Lights, Camera, Action!

I entered a tiny room alongside a dozen fellow ‘actors’ to meet the casting director of an Indonesian coffee commercial - ‘Kopiko’. Unfortunately for me my agent had failed to stipulate to me that it was a smart dress code, so while everyone looked as if ready for an audience with the Queen, I sported a
pair of loud flower shorts, an un-ironed cowboy shirt and a pair of over-worn sandals. Obviously taken by my garish appearance, the director called me out to the front first.

In his broken English he said; “Drink coffee. Smile. Say ‘hmmm yeah!” I had barely time to think before ‘Lights, camera, action!’

I managed to pick up the coffee, drink some, pull the cup from my mouth, smile and say “hmmm delicious!”

Why delicious? It is one word, why did I get it wrong?

Fortunately for me the director was obviously used to dealing with illiterate buffoons, and so reminded me in the pleasantest of tones that the word is not ‘Delicious’ but indeed ‘Yeah.’

Okay, deep breath, take two!

Again I pick up the coffee cup, drink some, pull the cup from my mouth, smile and say “hmmm nice!”

Cut! - 'Nice!'

I quickly apologised to the director and the rest of my peers for my lack of acting ability when trying to say this four-letter word correctly. To my surprise, however, the director held his patience and assured me that the rest of my acting was okay. This seemed to calm me down and I finally nailed it at the third time of asking.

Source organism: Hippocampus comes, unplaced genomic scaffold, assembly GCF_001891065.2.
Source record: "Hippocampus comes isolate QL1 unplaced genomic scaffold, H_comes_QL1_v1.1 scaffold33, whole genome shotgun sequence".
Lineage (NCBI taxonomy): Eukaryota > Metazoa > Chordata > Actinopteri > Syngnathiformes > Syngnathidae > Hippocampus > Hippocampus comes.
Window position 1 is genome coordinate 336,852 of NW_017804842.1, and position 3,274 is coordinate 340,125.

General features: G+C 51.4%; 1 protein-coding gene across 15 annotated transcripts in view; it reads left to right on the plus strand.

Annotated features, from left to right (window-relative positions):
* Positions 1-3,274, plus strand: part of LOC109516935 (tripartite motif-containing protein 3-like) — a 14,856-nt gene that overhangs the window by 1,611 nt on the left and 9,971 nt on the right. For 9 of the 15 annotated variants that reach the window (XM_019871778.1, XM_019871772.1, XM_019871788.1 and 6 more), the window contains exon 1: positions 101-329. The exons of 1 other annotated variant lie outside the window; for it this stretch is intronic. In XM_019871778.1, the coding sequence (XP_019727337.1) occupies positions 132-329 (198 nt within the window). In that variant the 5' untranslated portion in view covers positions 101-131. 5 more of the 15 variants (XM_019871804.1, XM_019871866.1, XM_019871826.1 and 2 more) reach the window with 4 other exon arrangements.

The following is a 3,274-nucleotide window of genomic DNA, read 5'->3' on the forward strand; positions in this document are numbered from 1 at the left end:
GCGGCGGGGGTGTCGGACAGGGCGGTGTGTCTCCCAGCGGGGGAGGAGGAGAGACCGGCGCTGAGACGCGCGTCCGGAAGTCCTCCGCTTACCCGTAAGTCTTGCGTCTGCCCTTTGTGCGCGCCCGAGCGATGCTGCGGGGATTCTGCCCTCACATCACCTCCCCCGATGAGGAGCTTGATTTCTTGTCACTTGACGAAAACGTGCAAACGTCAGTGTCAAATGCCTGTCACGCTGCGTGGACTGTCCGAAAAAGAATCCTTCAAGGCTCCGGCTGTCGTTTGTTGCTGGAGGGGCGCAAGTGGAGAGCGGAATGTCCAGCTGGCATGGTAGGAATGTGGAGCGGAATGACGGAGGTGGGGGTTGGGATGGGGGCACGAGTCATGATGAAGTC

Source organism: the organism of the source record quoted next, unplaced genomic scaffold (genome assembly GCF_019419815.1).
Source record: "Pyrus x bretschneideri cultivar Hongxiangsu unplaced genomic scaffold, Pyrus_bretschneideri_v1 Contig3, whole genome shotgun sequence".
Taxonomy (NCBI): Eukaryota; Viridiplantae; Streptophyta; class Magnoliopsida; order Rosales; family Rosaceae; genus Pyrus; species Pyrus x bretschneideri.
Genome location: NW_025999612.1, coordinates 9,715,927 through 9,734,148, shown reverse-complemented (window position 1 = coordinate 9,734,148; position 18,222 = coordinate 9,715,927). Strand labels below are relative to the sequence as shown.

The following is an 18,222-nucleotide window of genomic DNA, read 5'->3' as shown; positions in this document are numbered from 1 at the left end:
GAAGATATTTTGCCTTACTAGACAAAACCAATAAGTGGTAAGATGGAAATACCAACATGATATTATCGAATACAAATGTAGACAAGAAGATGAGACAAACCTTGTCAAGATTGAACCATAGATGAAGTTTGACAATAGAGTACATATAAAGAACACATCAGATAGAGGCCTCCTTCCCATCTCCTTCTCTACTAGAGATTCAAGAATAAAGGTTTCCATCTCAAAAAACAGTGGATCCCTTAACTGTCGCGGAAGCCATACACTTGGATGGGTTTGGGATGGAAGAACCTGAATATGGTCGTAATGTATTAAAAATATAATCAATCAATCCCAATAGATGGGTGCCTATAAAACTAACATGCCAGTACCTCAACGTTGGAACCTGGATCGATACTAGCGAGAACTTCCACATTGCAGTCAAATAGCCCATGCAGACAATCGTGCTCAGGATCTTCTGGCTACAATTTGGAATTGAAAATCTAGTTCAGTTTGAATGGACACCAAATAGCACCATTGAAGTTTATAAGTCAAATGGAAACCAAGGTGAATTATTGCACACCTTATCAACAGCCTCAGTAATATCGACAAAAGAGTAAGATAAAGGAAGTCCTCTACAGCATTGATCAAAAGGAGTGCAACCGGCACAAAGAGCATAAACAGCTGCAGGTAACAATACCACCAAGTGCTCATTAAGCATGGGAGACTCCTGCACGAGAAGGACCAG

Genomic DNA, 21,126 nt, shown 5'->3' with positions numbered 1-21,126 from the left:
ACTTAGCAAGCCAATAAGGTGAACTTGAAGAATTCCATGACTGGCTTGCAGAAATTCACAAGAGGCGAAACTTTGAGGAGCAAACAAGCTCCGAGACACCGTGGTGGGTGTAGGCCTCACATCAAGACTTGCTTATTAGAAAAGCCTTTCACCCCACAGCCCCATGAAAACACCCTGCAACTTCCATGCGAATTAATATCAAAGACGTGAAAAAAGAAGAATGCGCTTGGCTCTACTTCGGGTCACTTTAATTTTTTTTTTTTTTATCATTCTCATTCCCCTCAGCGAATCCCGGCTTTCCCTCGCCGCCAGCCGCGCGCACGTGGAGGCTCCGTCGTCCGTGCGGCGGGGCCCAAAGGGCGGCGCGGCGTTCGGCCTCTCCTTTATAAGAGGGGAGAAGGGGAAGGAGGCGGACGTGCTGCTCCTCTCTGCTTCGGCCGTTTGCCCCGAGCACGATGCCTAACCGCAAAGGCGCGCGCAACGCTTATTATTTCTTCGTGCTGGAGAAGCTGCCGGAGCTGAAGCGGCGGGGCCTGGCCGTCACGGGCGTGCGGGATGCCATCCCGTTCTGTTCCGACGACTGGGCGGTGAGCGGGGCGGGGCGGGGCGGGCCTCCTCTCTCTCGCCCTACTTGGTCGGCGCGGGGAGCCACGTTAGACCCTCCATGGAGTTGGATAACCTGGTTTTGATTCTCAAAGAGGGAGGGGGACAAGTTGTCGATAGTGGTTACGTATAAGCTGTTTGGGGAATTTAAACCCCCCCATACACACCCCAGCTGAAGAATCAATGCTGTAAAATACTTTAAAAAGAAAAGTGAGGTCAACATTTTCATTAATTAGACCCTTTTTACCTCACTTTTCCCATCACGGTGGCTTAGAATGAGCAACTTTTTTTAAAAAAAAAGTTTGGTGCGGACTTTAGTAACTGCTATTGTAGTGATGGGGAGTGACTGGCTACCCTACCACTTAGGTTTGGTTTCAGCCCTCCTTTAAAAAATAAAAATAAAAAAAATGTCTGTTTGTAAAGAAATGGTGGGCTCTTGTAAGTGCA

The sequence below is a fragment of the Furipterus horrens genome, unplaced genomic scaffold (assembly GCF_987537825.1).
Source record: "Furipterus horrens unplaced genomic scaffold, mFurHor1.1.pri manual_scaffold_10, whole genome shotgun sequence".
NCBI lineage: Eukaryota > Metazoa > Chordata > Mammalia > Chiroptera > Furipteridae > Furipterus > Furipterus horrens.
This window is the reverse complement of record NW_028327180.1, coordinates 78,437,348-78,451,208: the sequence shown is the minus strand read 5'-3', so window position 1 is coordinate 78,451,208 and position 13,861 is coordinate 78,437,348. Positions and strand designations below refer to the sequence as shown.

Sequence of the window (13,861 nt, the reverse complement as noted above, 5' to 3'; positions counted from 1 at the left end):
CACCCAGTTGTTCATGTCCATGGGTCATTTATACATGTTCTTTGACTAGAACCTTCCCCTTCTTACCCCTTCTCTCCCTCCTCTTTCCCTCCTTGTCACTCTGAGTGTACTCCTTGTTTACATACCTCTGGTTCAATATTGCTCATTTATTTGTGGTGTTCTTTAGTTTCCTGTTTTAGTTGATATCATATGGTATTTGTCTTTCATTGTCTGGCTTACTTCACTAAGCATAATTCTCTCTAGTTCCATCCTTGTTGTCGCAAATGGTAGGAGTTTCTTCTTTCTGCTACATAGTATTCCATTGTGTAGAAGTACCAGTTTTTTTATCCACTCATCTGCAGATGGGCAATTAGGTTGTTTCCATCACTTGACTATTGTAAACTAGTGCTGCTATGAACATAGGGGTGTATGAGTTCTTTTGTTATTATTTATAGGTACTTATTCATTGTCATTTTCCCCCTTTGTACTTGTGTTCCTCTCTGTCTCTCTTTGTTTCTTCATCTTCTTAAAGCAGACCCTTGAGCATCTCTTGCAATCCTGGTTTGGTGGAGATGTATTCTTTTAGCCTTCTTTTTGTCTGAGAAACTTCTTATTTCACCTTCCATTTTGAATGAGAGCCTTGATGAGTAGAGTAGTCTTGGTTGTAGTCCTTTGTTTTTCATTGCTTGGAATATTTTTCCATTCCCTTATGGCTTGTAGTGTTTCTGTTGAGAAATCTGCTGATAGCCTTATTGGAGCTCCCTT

There was no time to bask in a brilliant acting performance though as the director barked out his next instructions with an urgent plea.

“Drink coffee, then dance when music plays.” he said.

Again I had no time to think as he shouted action and I was off. At this point my hands began to shake even more furiously and my face was getting hotter and hotter. I managed to drink some coffee before the director pressed play on the CD player, blasting out some horrendous Indonesian pop song. With no time to think or to assess what dance to use for such an absurd song I began to pull out the robot moves, sliding from one end of the room to the other with great rhythm and guile - It turned out to be a sterling performance in the face of adversity.

However, there was one oversight in my routine.

Being caught up in the moment I had totally forgotten about the half-full cup of coffee in my trembling hand and the dozen Indonesians onlookers awaiting their turn. And in choosing the robot dance, in which excessive hand and arm movements are essential, I had caused a bit of a splash. Remarkably I had successfully managed to cover the whole front row of spectators with the contents of my cup and cause potentially thousands of pounds worth of damage to the camera equipment.

Despite this I remained oblivious and spun round, arms aloft in anticipation of great jubilations and cheering from he crowd. Instead I was greeted by a dozen angry, wet, smartly-dressed Indonesians and a fuming director, who languidly said, “We’ll call you.”

S Willis

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